NK: He's an amazing artist and editor. I think the most important thing [in the] design process is the editing. One of the things that we do is we argue a lot about things. When I say argue, I don't really mean argue. I mean we beat each other up over the concepts until you get whatever the pure form of that concept is. So I think a lot of places see good first ideas and then they get excited about it and they put it out there right away. To a certain extent we do two things well, I think. One which is never say that something's impossible. We just say we haven't figured out quite how to do it yet.
GA: It's funny he says that because that's exactly what we said [at Alinea].
NK: That's really a key thing because we have some wacky ideas all the time, all of us do. And we'll look at each other and you're like, "Eh, that doesn't seem like it's doable." I can name 10 things from a cost perspective or a dining perspective or whatever that seemed impossible, quote-unquote. Sometimes it takes two years to figure out how to bring that into the dining room, and it ends up being a really small component of a three-hour experience. But very integral to what we try to do. I think there's a lot of places that just go, "Oh no, you can't do that in a restaurant." And that's the end of that conversation. And then the opposite of that is equally important, which is that sometimes you have [an] idea and it kind of needs editing and a discussion. That's not always comfortable, especially when someone really owns an idea, but it's important. The editing is as important as the creation.

We all feel comfortable saying no. — Grant Achatz

GA: I think there's been instances all the way around where we all feel comfortable saying no. I've literally came to Charles and said, "Hey, maybe we do this." And he's just been like, "No." And I think that's great, that honesty.
CJ: Someone might not notice one moment of a three-hour experience, but if there's a hundred of those moments then you're blown away. It's a "devil is in the details" type thing, but to the furthest degree. Always pushing for every bit of it to be as perfect as possible.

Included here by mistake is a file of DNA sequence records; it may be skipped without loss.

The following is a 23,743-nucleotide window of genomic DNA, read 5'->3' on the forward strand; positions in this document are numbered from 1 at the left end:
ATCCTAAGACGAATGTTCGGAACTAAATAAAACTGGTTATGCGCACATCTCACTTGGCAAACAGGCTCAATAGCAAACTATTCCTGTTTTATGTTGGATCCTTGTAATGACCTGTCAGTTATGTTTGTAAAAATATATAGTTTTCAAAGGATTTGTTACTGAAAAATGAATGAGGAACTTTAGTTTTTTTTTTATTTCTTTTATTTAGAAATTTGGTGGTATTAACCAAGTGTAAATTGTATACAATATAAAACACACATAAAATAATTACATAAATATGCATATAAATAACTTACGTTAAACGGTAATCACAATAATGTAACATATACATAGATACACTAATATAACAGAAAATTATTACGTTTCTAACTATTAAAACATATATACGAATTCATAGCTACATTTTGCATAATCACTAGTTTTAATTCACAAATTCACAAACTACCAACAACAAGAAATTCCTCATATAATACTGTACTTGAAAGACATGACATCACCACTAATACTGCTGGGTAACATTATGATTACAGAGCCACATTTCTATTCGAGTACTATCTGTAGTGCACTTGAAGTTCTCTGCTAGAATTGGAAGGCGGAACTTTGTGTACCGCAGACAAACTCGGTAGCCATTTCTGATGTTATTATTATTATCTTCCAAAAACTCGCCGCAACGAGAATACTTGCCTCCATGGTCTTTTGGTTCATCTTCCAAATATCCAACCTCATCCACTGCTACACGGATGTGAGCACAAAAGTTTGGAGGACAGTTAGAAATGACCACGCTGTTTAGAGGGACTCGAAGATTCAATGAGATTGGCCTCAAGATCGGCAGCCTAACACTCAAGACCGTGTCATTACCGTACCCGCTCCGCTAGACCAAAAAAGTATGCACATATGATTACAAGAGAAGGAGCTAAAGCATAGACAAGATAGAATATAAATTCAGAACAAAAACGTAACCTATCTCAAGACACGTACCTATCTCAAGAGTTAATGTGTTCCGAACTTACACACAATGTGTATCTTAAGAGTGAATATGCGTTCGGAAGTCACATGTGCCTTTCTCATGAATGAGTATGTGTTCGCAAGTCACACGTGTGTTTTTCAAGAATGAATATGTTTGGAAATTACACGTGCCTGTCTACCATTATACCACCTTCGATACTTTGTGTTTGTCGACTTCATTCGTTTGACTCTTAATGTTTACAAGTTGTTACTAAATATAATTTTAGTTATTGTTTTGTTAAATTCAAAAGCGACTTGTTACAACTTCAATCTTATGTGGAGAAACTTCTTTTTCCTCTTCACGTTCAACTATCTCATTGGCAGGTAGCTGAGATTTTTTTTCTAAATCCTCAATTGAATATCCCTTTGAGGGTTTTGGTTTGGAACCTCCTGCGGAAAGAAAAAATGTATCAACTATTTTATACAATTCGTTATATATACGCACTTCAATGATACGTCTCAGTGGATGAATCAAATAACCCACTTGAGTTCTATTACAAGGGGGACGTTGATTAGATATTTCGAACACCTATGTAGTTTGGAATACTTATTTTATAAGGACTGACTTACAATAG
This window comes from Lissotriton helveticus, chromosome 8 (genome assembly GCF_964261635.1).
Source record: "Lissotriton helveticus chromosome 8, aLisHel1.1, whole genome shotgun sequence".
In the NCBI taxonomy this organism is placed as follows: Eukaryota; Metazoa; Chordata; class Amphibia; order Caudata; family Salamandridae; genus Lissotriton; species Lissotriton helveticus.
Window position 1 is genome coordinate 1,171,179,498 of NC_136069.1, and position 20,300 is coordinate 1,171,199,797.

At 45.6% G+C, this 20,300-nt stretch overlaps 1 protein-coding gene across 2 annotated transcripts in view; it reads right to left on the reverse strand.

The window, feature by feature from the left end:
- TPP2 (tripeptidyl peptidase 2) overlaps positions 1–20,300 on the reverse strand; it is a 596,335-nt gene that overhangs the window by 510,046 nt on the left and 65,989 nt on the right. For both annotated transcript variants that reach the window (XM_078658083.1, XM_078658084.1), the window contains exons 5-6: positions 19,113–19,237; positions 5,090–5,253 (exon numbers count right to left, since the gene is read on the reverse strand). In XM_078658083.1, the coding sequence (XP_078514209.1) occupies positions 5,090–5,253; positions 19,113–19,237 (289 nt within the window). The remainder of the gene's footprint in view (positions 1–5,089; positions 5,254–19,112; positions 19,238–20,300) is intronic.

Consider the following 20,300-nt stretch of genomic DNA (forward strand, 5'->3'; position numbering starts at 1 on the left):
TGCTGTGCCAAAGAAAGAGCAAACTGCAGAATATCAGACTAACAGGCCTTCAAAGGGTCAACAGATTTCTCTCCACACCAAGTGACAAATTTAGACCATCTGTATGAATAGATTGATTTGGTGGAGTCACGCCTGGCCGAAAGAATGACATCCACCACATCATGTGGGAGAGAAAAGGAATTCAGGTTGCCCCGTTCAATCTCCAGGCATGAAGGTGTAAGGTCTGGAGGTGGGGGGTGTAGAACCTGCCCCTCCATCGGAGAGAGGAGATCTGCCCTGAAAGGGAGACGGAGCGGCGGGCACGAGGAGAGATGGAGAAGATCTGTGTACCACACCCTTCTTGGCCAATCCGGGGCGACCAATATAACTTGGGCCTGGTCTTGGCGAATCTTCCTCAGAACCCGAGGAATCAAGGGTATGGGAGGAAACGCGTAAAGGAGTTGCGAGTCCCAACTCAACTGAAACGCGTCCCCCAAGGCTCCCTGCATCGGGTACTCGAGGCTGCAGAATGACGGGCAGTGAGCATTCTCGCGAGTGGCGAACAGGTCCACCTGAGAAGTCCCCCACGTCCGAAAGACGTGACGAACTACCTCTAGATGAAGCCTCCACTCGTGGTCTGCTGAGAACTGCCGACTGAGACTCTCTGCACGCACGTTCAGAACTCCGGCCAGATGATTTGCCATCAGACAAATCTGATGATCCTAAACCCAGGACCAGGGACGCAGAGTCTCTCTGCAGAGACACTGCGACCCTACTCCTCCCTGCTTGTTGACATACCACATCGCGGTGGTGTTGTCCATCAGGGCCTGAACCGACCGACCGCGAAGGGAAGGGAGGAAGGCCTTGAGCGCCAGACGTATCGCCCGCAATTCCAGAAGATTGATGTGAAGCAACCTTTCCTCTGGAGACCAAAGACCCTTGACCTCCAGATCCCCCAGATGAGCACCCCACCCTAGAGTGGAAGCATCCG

AB: I think that's what it is, it's the push on all aspects. I remember at Alinea — and I know it's still like that at all three places — you come up with a technique or an idea or something and you're working on it and you're like, "Oh my God, this took me four hours to produce 20 of these. There's no way we can put this on." And then we do it and it's the push. And then the next thing you know, the person doing that component of the dish has it down to 10 minutes. The lobster chips here, when we were first going to cut them into Fritos was like three days of me doing them for five hours and now we can do them in 20 minutes. So it's just a matter of doing it, editing it and figuring out how to make it work.

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The Aviary, Chicago. [Photo: Barry Brecheisen]

I know you said nothing is impossible here and at Alinea, but is there anything you haven't been able to resolve yet that is kind of like your white whale?
NK: There were a few.
GA: I think there's a lot.
AB: There's a ton of ideas that get bounced around. And there's a ton of things that you don't give up [on], but you move forward with what you're already working on and then go back to try that. I mean, the balloon at Alinea, you guys wanted to do that for how long?
GA: We talked about that up the street.
NK: Table plate the same thing, the mats.
GA: Right. That was seven years.
NK: The jewel box thing here.
GA: That's going to come back.
NK: I know that's what I'm saying. That's one that's in process.
GA: That was actually a great failure.

Tell me about it.
GA: We made — or tried to make — a cabinet of curiosities where the guest would be confronted with this very large piece of furniture that would have drawers that you would pull out and there would be bites of food in it. We submitted it to one of our woodworkers that does a lot of work for us and —
NK: It was an unmitigated disaster.
GA: It was a disaster.

How?
AB: The original concept was, in an environment like this where the tables are small, how do we get more food or more things on the table? They're small, so we can't use plates. So we started thinking vertically. Let's go tall. And then, of course, we don't really like to do anything half-assed, so it turned into let's make it like four feet tall off the table where people have to actually stand up and it's interactive. It was supposed to be very whimsical, different sized boxes and different shapes and this and that. Which from a design standpoint is a lot harder than we had anticipated. So when we got the boxes it literally just looked like a cabinet. All the doors were the same and it was not really as special as we thought it was going to be.